Applicability of the theory of hollow inclusions for overcoring stress measurements in rock
Whenever solid or hollow inclusions are used as instrumented probes in overcoring techniques, “residual stresses” remain in the overcored rock sample and in the probes. When using such devices for computing the in-situ stress field components from measured strains or displacements, it is common practice to assume that the overcoring diameter is infinite and that there is a perfect bonding between the rock and the probes. The validity of these assumptions depends on the magnitude of the residual stresses at the rock-probe contact as compared to the tensile and shear strengths of the rock-probe bond material. It also depends on the distribution of residual stresses in the overcored sample.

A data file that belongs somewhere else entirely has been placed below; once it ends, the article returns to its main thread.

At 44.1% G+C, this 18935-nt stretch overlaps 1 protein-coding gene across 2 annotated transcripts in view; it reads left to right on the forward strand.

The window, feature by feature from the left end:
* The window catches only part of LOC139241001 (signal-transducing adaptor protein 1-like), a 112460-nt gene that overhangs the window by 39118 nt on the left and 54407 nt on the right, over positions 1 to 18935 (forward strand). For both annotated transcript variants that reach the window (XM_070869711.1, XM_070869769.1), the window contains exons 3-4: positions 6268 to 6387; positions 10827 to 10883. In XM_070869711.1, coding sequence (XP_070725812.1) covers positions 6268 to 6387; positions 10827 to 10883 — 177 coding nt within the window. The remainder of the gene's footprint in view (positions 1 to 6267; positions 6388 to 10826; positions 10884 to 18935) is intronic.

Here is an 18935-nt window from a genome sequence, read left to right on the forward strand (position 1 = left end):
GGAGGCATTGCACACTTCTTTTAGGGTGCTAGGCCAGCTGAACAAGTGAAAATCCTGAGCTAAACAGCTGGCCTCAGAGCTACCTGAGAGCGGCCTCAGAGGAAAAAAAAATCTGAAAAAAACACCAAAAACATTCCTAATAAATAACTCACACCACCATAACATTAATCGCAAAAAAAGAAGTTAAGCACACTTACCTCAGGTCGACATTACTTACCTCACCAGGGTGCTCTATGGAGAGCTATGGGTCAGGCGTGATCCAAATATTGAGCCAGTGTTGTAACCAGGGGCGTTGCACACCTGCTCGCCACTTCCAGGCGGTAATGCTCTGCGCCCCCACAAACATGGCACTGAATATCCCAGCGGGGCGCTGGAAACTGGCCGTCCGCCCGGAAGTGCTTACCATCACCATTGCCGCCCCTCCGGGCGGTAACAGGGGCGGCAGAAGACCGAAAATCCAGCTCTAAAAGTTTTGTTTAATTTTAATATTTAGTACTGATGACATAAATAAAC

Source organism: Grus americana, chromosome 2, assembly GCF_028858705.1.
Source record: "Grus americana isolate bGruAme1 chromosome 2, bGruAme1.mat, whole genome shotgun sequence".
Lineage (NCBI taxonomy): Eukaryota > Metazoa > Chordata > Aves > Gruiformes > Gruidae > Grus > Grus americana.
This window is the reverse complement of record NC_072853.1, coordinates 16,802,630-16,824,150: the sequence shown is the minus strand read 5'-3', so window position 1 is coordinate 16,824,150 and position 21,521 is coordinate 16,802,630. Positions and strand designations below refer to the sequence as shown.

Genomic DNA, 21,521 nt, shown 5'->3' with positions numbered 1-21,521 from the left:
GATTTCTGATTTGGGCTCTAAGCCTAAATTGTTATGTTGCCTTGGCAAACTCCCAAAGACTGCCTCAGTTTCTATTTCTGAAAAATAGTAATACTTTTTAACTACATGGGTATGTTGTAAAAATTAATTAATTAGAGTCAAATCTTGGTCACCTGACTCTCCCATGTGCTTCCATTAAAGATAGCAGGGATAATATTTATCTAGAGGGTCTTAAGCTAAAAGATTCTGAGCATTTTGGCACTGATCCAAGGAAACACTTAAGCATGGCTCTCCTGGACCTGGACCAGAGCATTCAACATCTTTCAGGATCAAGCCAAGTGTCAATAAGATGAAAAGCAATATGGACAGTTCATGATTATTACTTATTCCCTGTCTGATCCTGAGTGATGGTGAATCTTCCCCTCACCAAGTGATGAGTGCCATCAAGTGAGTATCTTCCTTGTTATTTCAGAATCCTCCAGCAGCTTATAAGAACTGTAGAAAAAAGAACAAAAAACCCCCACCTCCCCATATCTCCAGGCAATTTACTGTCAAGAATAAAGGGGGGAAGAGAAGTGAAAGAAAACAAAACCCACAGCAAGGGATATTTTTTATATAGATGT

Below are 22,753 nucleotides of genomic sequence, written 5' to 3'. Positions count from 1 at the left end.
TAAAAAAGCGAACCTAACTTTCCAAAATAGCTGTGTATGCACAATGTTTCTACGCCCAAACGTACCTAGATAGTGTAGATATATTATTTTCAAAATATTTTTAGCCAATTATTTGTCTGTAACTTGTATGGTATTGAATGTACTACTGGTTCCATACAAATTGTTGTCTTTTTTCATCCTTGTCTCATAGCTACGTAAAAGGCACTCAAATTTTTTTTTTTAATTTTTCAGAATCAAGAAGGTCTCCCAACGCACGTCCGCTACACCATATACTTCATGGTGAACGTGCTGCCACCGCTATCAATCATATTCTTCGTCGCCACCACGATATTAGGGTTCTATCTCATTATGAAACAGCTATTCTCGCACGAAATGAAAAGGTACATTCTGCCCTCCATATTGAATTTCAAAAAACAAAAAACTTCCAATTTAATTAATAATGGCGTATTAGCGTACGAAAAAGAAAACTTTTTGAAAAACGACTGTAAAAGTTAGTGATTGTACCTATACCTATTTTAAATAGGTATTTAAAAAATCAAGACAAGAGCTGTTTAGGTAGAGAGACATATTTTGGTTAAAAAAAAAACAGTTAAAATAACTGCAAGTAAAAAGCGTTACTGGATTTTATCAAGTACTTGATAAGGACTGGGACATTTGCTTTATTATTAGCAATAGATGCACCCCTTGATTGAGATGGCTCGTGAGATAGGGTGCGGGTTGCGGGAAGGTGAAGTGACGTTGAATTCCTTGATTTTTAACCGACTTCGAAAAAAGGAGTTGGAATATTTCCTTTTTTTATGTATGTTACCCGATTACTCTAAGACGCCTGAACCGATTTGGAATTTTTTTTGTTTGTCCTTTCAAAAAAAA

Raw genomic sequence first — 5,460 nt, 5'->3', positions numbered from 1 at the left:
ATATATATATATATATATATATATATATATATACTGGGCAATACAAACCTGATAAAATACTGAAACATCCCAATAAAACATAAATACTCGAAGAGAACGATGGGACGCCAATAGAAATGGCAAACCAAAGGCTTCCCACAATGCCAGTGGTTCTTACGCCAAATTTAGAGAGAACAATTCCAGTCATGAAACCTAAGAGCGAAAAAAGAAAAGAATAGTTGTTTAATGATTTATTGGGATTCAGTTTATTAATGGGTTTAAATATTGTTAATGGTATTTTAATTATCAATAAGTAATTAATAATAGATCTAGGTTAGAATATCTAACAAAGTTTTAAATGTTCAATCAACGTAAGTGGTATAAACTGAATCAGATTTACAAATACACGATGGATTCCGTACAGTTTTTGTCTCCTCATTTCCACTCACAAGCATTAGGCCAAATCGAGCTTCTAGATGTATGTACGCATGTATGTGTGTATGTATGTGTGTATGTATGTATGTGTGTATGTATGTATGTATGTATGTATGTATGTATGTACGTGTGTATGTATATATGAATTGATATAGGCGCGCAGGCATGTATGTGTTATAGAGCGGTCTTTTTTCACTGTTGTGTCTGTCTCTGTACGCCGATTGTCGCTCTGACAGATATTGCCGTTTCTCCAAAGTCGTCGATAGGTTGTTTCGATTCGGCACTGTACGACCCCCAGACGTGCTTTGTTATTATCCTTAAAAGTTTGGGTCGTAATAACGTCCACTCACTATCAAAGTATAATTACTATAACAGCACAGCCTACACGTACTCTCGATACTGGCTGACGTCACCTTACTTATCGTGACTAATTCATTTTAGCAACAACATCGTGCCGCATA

In comparison to previous work, new expressions are proposed in this paper for the residual stresses associated with solid or hollow inclusion type stress probes in anisotropic ground. These expressions are presented in dimensionless form and are used to show that the distribution and magnitude of residual stresses depend on the isotropic-anisotropic rock character, the degree and type of rock anisotropy, the orientation of the rock anisotropy with respect to the hole in which the probes are located and the relative deformability of the rock with respect to the deformability of the material comprising the probes. The conditions that are required for neglecting the overcored sample diameter are also discussed. This is shown for rocks that can be described as isotropic, transversely isotropic and orthotropic materials.
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